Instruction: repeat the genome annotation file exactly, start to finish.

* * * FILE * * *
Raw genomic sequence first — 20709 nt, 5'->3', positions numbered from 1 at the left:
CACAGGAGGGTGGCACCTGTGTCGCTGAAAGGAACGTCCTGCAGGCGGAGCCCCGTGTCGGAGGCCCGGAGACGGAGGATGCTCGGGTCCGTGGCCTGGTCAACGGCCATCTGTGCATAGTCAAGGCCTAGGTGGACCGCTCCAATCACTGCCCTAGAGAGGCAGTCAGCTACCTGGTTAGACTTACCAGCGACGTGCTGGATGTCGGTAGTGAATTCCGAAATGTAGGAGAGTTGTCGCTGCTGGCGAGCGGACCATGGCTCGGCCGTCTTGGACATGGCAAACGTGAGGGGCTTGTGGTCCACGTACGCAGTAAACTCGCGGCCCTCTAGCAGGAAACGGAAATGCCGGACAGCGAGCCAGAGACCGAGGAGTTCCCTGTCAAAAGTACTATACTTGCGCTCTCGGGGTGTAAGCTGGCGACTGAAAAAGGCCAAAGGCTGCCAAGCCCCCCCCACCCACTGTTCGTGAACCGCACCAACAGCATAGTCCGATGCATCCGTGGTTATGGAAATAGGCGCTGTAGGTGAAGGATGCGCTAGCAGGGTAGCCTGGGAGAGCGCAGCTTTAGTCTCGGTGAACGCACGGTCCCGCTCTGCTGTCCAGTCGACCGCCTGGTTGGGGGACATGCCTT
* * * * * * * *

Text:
Raw genomic sequence first — 20709 nt, 5'->3', positions numbered from 1 at the left:
CACAGGAGGGTGGCACCTGTGTCGCTGAAAGGAACGTCCTGCAGGCGGAGCCCCGTGTCGGAGGCCCGGAGACGGAGGATGCTCGGGTCCGTGGCCTGGTCAACGGCCATCTGTGCATAGTCAAGGCCTAGGTGGACCGCTCCAATCACTGCCCTAGAGAGGCAGTCAGCTACCTGGTTAGACTTACCAGCGACGTGCTGGATGTCGGTAGTGAATTCCGAAATGTAGGAGAGTTGTCGCTGCTGGCGAGCGGACCATGGCTCGGCCGTCTTGGACATGGCAAACGTGAGGGGCTTGTGGTCCACGTACGCAGTAAACTCGCGGCCCTCTAGCAGGAAACGGAAATGCCGGACAGCGAGCCAGAGACCGAGGAGTTCCCTGTCAAAAGTACTATACTTGCGCTCTCGGGGTGTAAGCTGGCGACTGAAAAAGGCCAAAGGCTGCCAAGCCCCCCCCACCCACTGTTCGTGAACCGCACCAACAGCATAGTCCGATGCATCCGTGGTTATGGAAATAGGCGCTGTAGGTGAAGGATGCGCTAGCAGGGTAGCCTGGGAGAGCGCAGCTTTAGTCTCGGTGAACGCACGGTCCCGCTCTGCTGTCCAGTCGACCGCCTGGTTGGGGGACATGCCTT